With Parler down, apps claiming ‘free speech’ for users vie to replace it
Big Tech’s decision to ban the Parler app and block outgoing President Trump is stoking support for alternative social networking sites and apps that bill themselves as promoting free speech and privacy.
Facebook Inc. and Twitter Inc. took the strongest action yet to address accusations that their platforms are being used to stoke conspiracy theories, misinformation and incite violence after a mob at a Trump rally broke into the U.S. Capitol last week. Right-wing users have felt maligned and moved to alternative sites such as Parler, backed by Rebekah Mercer, the daughter of hedge fund investor Robert Mercer. A rush to the site late last year made Parler the top downloaded app following President-elect Joe Biden’s victory.
But Apple and Google have blocked Parler from their app stores, saying the service doesn’t do enough to stop users from posting violent threats and incitement, and Amazon has kicked it off of its web hosting platform. Parler is suing Amazon to get back on.
Trump, who was banned permanently from Twitter, said he may build his own social platform. “We will not be SILENCED,” he said in a Twitter post from the official presidential account that has since been removed.
With Parler out of the game, here’s where users are going instead:
Gab Chief Executive Andrew Torba said the social network got 600,000 new users in the early hours of Monday alone after Parler was taken off the internet by Amazon Web Services. As of April 2020, the site had 1.16 million registered accounts and 3.7 million unique monthly users.
In addition to the social network, Gab also has a “Dissenter” web browser that blocks ads, a merchandise shop that sells T-shirts that say “Deleting Silicon Valley” and a subscription Gab Pro site.
Some of Gab’s most popular groups are for Trump supporters, QAnon and “Stop the Steal,” several with more than 100,000 members. Gab has been funded by its founders, users, premium subscriptions and crowdfunding. Torba owns most of the company and controls 80% of voting shares.
Channels bearing the names of Trump and his son Donald Trump Jr. have hundreds of thousands of followers on encrypted messaging app Telegram. The company, founded by Russian-born entrepreneur Pavel Durov, raised $1.7 billion in 2018 to make its own cryptocurrency, a project that was ultimately abandoned after running afoul of regulators. Vedomosti newspaper reported that billionaire Roman Abramovich and businessmen David Yakobashvili and Sergei Solonin were among investors.
On Sunday, Trump Jr. shared a list of links to other conservative accounts to follow, such as Right Side Broadcasting Network, PragerU and Turning Point USA, as well as groups such as a Trump Supporters Channel.
The app, which competes with the likes of Facebook’s WhatsApp and has about 7 million monthly active users in the U.S., has seen downloads spike to more than 133,000 a day on Sunday up from a usual range of about 34,000 to 60,000, according to data from Apptopia.
Calling itself a “censorship-free video platform,” the Canadian YouTube competitor is used by conservative commentators including: Sean Hannity, the Daily Caller, Dinesh D’Souza, the One America News Network and Steve Bannon. Commentators beneath the site’s top news video on Monday morning — a Fox News interview about the Parler ban with Rep. Devin Nunes (R-Tulare) — expressed outrage and discussed a coming “civil war.” The site was founded by Chris Pavlovski in 2013 and has 50 million unique users a month.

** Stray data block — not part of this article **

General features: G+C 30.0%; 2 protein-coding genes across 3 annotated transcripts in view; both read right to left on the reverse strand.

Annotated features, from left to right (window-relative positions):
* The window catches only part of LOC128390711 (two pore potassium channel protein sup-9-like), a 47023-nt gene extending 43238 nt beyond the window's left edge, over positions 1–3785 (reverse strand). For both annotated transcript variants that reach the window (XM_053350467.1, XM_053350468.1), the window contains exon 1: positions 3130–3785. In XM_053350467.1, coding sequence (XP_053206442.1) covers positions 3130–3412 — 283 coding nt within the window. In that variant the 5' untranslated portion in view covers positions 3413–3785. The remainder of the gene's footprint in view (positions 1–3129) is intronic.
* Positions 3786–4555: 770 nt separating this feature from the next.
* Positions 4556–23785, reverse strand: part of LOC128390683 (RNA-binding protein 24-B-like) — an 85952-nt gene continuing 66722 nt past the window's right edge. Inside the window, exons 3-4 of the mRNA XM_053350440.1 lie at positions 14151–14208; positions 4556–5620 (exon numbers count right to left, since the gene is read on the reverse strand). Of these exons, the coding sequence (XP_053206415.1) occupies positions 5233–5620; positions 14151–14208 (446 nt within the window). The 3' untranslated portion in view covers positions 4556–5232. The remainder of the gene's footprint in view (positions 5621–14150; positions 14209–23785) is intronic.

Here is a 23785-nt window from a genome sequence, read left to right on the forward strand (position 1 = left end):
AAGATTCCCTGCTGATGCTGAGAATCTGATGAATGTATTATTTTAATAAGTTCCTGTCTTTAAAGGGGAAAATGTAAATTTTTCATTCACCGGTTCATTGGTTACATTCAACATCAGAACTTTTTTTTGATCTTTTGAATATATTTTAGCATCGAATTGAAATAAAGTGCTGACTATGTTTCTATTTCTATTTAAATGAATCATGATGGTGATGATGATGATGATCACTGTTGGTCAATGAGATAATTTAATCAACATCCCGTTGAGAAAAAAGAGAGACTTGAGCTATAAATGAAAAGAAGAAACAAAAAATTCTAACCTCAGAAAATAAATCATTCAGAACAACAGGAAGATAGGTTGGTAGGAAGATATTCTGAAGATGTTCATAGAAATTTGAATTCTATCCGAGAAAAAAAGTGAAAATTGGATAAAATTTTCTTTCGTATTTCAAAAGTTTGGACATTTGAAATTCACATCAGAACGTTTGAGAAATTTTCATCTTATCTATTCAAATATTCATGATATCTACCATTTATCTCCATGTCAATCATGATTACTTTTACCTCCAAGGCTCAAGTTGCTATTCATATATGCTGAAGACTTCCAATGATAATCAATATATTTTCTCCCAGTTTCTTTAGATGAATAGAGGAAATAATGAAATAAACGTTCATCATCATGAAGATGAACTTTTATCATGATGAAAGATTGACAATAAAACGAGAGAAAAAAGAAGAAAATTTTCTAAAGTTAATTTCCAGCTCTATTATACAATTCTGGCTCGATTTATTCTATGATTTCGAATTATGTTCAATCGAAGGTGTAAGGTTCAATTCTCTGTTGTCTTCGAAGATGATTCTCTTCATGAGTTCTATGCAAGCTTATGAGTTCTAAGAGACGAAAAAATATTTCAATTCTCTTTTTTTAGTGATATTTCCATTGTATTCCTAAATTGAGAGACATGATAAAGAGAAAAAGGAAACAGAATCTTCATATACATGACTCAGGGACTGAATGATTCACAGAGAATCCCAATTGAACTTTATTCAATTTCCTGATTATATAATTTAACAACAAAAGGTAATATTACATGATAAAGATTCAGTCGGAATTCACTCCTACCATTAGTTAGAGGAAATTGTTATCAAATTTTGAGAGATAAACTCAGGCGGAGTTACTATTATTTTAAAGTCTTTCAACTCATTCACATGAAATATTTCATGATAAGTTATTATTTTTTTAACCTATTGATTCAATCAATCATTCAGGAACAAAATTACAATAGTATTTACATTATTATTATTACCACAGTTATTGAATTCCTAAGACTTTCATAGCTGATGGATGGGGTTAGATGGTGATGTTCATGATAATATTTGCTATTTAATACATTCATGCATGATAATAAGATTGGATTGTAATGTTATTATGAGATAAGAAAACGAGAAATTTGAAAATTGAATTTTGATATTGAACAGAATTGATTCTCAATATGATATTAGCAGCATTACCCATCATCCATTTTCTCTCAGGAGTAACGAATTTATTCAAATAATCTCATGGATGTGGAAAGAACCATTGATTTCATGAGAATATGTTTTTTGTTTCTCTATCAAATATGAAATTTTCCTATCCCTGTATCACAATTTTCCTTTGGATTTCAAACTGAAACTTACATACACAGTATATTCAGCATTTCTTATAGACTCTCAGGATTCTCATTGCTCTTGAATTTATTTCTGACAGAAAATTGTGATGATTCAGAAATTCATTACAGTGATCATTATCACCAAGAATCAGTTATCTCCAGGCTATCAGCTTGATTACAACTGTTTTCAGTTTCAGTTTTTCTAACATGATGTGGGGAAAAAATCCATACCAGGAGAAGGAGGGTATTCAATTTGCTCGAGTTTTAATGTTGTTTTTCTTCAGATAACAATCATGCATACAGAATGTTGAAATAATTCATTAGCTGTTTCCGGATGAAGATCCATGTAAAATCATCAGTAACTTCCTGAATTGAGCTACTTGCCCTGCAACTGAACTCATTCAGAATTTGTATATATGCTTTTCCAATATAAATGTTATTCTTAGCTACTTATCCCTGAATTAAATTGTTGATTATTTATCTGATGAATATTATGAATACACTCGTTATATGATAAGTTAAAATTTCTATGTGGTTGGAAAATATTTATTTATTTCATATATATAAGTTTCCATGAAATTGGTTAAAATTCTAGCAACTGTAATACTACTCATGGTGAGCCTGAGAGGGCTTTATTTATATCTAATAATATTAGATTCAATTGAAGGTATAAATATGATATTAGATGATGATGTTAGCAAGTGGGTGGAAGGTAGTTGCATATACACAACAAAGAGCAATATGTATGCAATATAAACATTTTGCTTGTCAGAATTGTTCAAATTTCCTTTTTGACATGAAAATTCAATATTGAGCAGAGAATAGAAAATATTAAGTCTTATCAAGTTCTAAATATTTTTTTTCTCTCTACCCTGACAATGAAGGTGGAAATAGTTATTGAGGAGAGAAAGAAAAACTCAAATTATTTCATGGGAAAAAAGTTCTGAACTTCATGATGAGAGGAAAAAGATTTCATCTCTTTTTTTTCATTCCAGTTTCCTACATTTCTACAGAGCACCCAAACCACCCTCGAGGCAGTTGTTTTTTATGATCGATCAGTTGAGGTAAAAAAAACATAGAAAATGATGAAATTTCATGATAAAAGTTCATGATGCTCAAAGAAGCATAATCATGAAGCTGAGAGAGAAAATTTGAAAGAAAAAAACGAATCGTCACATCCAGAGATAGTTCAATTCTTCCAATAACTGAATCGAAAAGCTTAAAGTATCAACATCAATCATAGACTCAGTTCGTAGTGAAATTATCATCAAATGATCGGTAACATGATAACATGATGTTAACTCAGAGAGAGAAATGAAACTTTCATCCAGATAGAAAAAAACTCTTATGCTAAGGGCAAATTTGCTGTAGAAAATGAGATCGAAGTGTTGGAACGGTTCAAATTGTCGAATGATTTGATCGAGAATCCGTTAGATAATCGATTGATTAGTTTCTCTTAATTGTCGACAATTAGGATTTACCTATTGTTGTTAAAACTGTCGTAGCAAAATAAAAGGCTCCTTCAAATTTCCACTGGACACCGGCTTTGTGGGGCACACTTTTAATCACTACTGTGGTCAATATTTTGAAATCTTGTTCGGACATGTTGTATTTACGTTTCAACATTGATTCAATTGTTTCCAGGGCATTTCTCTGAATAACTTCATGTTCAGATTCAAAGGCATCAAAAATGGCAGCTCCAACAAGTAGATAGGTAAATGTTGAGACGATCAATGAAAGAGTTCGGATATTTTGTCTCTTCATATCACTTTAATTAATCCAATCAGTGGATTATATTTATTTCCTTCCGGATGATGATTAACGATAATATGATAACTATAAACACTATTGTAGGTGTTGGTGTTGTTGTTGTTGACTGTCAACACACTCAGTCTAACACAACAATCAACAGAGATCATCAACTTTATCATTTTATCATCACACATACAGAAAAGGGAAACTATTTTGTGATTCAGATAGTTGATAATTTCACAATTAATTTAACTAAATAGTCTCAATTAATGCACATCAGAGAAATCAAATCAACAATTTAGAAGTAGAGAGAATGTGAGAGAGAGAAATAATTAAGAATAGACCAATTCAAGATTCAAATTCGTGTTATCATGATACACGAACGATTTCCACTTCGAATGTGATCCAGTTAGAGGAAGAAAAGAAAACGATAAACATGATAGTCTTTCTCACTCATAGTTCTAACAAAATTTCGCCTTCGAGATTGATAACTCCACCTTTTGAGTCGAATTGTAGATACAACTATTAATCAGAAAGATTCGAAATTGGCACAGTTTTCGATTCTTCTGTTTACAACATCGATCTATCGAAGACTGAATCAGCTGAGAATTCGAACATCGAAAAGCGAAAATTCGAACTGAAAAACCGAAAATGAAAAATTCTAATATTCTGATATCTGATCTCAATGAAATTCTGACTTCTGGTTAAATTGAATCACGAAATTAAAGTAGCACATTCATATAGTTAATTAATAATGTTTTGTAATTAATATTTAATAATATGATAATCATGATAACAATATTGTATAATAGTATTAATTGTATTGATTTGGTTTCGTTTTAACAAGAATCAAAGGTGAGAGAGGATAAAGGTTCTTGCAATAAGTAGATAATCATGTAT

The social networking site, founded by Mark Weinstein, promotes its privacy credentials and doesn’t support ads. The site has seen more than 1 million new users sign up in the last 72 hours and is adding more than 20,000 members an hour, according to a spokesman.
“People are leaving Facebook and Twitter in droves because they are fed up with the relentless privacy violations, surveillance capitalism, targeting, political bias, and newsfeed manipulation by these companies,” spokesman David Westreich said in an email.
MeWe lists Tim Berners-Lee, the British computer scientist and privacy advocate credited with inventing the World Wide Web, as an advisor. Its terms of service say, among other things, that users aren’t allowed to bully, harass, intimidate or harm another user or make posts that incite violence or are hateful or threatening or risk having their accounts suspended or permanently canceled.
Its political pages include groups sympathetic to QAnon, such as the Great Awakening and the Empowered Citizen Institute’s Great Awakening Patriots, a group that’s been banned from Twitter. The company ranked fourth on Apple’s App Store two days after the U.S. presidential race was called for Biden.
MeWe raised $5.2 million in 2018 from investors including Lynda Weinman, who sold Lynda.com to LinkedIn in 2015, author Marci Shimoff, Rachel Roy and Chicken Soup for the Soul creator Jack Canfield.
Created by Howly Inc., 2nd1st says it offers uncensored news and tells users on its app “we must not yield to advertisers or cancel culture.” The app costs 9.99 pounds for a subscription in the U.K.
Top posts on the app on Monday included mockups of Jesus standing behind President Trump, vague warnings about a revolution or history-changing event tied to Trump and skepticism about requirements to wear masks to prevent COVID-19.
None of the companies listed here, aside from MeWe, responded to a request for comment. A representative for 2nd1st couldn’t be found and an email address for Gab’s press office appeared to be faulty.